What is more controversial is Shenkman’s challenge to the convention that the main political problem society faces is a lack of information: “Modern Platos raise a huge cry over the problem ignorance poses to democracy, turning alarmism about ignorance into a virtual cottage industry”


And he’s right – critics have been beating the same horse for generations, crying ‘mass man is ignorant!’ After the Second World War and the rise of Nazism, university professors became consumed with the problem of public ignorance. It is not that simple, unfortunately. Proving that unknowledgeable voters can be turned into knowledgeable ones doesn’t prove much we didn’t already know. We send children to school because we believe they can learn. The truth is more unsettling: it is not an intelligence or information problem. It’s a motivation, environment, social and, above all else, a human being problem. The problem is that voters on their own don’t try to learn.


Perhaps voters need to be motivated, probably financially. But no government has tried this (directly) because voters would find it insulting – anyone who dared suggest that voters need to be paid because they are citizen delinquents would instantly be branded as elitist.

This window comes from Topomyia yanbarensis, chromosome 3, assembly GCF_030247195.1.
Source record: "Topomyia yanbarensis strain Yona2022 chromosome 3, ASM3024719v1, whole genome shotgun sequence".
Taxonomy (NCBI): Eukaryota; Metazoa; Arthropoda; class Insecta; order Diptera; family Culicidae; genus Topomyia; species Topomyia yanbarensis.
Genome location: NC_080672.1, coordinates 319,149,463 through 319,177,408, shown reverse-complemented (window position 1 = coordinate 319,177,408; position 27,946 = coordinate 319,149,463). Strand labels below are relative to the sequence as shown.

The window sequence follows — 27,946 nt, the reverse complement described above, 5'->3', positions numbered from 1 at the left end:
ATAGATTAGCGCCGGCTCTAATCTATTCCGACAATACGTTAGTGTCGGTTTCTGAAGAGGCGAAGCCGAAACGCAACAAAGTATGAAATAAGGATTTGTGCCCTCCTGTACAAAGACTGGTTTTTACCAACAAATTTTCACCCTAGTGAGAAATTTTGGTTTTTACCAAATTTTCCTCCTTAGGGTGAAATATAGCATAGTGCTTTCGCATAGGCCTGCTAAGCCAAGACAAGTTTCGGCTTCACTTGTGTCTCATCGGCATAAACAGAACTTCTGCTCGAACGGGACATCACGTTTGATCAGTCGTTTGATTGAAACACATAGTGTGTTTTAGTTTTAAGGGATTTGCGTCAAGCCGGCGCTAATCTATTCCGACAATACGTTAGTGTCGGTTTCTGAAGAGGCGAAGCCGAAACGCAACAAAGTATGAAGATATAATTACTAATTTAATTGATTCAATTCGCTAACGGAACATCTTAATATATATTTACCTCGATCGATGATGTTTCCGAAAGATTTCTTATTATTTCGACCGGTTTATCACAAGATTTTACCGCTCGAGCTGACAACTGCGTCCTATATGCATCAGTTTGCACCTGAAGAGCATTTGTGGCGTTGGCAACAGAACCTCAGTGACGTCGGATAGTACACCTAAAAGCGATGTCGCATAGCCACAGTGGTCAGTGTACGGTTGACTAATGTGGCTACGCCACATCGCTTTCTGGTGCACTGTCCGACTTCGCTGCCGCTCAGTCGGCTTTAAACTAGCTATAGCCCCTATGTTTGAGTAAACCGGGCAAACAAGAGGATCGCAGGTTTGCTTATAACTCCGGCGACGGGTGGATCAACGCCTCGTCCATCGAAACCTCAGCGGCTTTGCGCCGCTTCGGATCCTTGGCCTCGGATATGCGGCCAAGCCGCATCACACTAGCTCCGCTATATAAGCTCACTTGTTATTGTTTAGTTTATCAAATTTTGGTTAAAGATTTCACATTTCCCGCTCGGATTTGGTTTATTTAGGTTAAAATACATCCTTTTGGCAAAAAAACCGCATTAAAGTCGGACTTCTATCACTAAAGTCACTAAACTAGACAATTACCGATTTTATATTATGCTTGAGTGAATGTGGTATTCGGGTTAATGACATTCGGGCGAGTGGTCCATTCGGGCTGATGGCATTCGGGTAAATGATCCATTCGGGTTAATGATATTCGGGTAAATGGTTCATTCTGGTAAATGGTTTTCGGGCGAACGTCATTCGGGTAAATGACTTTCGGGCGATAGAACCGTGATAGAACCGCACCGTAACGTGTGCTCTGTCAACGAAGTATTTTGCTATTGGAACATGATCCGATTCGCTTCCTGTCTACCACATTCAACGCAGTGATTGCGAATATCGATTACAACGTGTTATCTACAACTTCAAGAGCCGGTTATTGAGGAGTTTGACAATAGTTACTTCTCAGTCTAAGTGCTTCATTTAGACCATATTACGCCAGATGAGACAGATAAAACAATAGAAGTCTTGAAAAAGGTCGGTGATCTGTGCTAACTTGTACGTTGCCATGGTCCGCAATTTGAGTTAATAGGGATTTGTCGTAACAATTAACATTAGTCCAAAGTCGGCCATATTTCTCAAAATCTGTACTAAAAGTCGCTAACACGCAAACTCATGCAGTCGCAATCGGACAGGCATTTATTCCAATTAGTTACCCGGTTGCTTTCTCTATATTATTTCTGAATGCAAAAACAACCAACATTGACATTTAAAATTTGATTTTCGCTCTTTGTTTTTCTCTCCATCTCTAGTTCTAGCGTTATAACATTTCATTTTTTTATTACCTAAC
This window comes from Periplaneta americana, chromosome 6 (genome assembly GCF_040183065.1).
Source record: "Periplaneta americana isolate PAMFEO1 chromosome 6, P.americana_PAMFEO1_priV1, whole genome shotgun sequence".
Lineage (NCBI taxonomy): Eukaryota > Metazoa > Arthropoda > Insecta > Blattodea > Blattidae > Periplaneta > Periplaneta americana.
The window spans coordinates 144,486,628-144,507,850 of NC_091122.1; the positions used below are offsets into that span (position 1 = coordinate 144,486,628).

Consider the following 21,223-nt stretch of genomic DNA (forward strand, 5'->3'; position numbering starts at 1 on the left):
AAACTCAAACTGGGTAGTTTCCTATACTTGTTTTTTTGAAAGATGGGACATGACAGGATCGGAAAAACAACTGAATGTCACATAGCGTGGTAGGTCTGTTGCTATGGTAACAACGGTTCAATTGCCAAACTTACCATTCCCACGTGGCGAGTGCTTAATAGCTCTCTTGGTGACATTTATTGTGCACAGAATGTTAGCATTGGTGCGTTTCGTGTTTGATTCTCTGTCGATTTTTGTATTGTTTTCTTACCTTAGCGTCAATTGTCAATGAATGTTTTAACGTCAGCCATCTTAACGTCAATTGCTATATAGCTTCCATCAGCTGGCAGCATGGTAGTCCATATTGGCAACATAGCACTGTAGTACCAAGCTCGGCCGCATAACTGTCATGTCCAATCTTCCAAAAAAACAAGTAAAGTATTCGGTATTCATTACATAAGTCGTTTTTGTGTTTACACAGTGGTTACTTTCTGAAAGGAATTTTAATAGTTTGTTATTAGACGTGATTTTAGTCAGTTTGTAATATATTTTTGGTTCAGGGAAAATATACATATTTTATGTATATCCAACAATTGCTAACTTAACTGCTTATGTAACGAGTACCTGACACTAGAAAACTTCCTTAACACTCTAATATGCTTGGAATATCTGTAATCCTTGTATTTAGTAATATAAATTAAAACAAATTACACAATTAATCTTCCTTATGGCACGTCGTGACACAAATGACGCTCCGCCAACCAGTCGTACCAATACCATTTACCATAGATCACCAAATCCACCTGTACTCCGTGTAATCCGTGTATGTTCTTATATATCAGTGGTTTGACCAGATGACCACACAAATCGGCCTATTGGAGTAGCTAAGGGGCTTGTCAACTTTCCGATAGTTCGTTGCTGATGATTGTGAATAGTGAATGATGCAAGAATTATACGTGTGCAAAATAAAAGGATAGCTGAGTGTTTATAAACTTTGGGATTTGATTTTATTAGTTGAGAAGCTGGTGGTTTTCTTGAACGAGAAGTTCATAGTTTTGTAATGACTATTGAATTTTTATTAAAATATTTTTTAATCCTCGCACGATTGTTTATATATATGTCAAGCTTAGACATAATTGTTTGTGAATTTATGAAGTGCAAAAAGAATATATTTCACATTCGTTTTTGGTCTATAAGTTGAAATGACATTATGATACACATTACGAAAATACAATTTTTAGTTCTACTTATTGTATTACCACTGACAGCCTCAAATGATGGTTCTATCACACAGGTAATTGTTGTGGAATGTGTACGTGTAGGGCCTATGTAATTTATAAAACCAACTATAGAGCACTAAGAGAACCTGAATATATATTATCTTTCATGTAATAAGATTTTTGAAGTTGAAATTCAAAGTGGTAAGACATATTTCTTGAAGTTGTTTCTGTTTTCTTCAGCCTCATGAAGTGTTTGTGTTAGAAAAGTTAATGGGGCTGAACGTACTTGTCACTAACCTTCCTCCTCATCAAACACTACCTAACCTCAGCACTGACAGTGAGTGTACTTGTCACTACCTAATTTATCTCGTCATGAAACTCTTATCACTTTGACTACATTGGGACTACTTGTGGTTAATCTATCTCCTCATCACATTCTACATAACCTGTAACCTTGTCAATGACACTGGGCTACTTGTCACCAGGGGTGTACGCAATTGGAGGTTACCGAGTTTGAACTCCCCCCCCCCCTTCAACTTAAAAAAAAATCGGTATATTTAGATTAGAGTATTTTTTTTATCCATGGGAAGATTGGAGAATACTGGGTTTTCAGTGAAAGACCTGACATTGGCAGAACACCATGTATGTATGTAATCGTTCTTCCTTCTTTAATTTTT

Equally, the Scandinavian experience shows culture can be just as effective (75% of Swedes participate in adult civics-study circles at some point in their lives having retained an interest in politics from school-age). But why should it take either money or culture to get people to perform their civic responsibilities? Shouldn’t people want to be involved?

同样的,北欧的经验表明文化同样奏效 (瑞典人中凡是曾在生活中某一时间参与过成人公民学习圈的,有75%都保留了从学生时代起培养出的政治兴趣)。但是为什么需要钱或者文化的驱使才能让人们履行公民责任呢?难道人们不想参与吗?

So this is not a guidebook for how to be the perfect citizen. Shenkman is far from being an idealist. Instead, he offers un-patronising, concrete steps to ‘do politics’ better: don’t place a lot of confidence in your natural curiosity; don’t delude yourself into believing you can read politics; whenever possible, try to put yourself in a position where you can experience politics directly.


In this engaging, illuminating and often humourous portrait of our political culture, Shenkman probes the depths of the human mind to reveal what we must do to fix our floundering democracy, and to become more political, less animal.

在这幅引人入胜、发人深省且常常带些幽默的政治文化肖像中, Shenkman窥探到人类心灵的深处,告诉我们必须做什么来修复我们挣扎的民主,多一些政治性, 少一些动物性。

Political Animals was first published on the 21st January 2016 by Basic Books, £17.99 RRP, hardback.